"Heather Young?"

"Can I help you, officer?"

"It's your husband, Daniel. I'm afraid there's been a fishing accident, and…"

Julia had never heard her mother cry like that. Old enough to comprehend the basics of what was going on, but too young to calmly process the information, Julia remembered how her whole body seemed to turn off and go numb. The next thing she knew, she was running. She did not stop until she reached the beach that she and Emily frequented to look for shells and other interesting things. Standing alone by water's edge and watching as the little waves rolled onto the shore, it was not until she became completely still that she allowed her tears to fall.

Lost in her memory, Julia didn't even hear her mother come back into the room.

"...Jules, I said dinner is ready. Help me set the table."


Relaxing in her bedroom after dinner, Julia picked up the phone and dialed Emily's number. It was one she had committed to memory; she talked to Emily at least once a week. No matter what, Emily was always there with an open mind and a listening heart.

"Hello?" Emily's soft voice sounded from the phone.

"Hey Em, it's Julia."

"Hey sweetie! How are you feeling today?" Emily very much knew what the day was and what it meant. After all, Julia's father was her uncle.

"I'm good. Great, actually. And you?"

"Better now that you called. I have so many wedding things on my mind and it's driving me nuts," Emily said, sighing through the phone. She was getting married in a little over a month to her longtime fiancé, Sam. "Tell me something exciting."

"The team won our game today. I scored the game winner."

"That's great, hun! I'm so proud of you."

"Thanks, Em. Your turn."

"Hmm… Sam and I picked up my wedding dress the other day from the tailor in Port Angeles. It's all ready for the big day! Oh, speaking of dresses… Did you get your bridesmaid dress yet?"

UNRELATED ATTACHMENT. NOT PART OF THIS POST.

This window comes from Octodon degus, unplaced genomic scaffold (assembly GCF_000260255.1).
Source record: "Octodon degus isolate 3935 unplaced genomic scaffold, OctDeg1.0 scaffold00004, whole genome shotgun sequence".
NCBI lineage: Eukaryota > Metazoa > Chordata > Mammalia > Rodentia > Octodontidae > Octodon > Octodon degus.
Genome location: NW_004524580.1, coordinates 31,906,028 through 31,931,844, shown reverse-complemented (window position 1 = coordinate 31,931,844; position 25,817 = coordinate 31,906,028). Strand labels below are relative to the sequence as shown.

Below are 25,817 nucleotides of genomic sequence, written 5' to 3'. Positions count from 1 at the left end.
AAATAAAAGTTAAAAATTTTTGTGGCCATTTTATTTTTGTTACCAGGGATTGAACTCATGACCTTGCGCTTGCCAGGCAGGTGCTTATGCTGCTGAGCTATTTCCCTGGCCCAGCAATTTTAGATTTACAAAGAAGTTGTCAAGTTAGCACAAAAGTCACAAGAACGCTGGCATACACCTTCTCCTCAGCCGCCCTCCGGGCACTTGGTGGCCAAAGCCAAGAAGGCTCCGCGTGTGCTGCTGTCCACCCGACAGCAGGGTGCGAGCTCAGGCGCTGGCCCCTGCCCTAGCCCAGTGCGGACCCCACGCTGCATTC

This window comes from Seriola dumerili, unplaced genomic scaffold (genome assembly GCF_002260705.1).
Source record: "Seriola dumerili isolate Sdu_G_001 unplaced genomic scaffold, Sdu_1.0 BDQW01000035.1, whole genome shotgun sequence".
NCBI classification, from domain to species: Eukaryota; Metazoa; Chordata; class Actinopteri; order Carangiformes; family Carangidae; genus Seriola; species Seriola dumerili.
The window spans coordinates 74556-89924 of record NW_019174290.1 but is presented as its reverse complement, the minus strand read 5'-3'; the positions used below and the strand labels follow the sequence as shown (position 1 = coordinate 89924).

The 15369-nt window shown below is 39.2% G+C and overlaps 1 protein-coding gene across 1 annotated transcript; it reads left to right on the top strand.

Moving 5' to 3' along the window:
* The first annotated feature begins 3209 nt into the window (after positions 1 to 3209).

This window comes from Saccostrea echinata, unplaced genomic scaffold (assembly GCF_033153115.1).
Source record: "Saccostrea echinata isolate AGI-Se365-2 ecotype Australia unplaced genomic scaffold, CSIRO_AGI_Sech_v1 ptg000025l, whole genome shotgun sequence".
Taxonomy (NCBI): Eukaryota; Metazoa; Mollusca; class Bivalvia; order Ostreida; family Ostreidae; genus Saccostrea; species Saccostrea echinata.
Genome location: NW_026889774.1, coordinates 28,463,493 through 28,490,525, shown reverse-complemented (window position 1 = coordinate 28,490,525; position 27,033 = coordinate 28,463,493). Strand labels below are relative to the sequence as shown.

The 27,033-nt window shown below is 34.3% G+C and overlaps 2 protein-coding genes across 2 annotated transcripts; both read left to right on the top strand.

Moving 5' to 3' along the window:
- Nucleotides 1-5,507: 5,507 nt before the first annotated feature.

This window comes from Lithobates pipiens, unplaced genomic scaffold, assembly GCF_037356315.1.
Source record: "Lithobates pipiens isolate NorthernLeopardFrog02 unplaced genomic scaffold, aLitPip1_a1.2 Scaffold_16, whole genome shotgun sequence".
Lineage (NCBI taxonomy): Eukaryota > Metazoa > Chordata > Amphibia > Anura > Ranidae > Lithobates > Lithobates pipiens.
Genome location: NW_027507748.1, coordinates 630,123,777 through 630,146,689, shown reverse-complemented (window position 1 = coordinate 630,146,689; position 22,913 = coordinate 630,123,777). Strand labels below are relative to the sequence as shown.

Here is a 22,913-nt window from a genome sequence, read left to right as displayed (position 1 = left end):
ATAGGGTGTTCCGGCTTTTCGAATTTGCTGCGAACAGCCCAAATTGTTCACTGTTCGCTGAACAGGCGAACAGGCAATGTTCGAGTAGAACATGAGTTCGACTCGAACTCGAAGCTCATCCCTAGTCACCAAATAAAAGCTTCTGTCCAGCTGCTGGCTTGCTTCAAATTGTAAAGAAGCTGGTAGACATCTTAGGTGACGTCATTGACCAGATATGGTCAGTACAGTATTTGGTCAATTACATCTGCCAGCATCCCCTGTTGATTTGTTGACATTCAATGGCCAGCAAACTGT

"I did."

"And it's blush pink, right?" Julia laughed a little at how specific Emily was.

"Yes, don't worry, Em," she reassured her cousin.

"I can't wait to see it. And you, of course."

"I can't wait to see you, too. I miss you."

"I miss you too, hun. Just a few short weeks and you'll be here. I'll take you down to First Beach and we can go treasure hunting just like we used to."

"That sounds like a plan to me."

Although she had moved back to her mother's hometown of Port Orchard after the accident, Julia would visit her family back in Neah Bay at least once a year up until the time she turned thirteen. By the time she started high school, she had become busy, picking up the sport of lacrosse and devoting much of her time to it. Emily had moved to the Quileute reservation around the same time anyways to live with Sam in La Push. Julia hadn't seen her in person since then, and felt that her visit was long overdue.

"Great," Emily said. "Well, I should probably be heading to bed soon. I have to get up early tomorrow to get out in the garden before it's supposed to rain."

"Alright. Goodnight, Em," Julia responded. "Love you."

"Love you too, sweetie. Goodnight."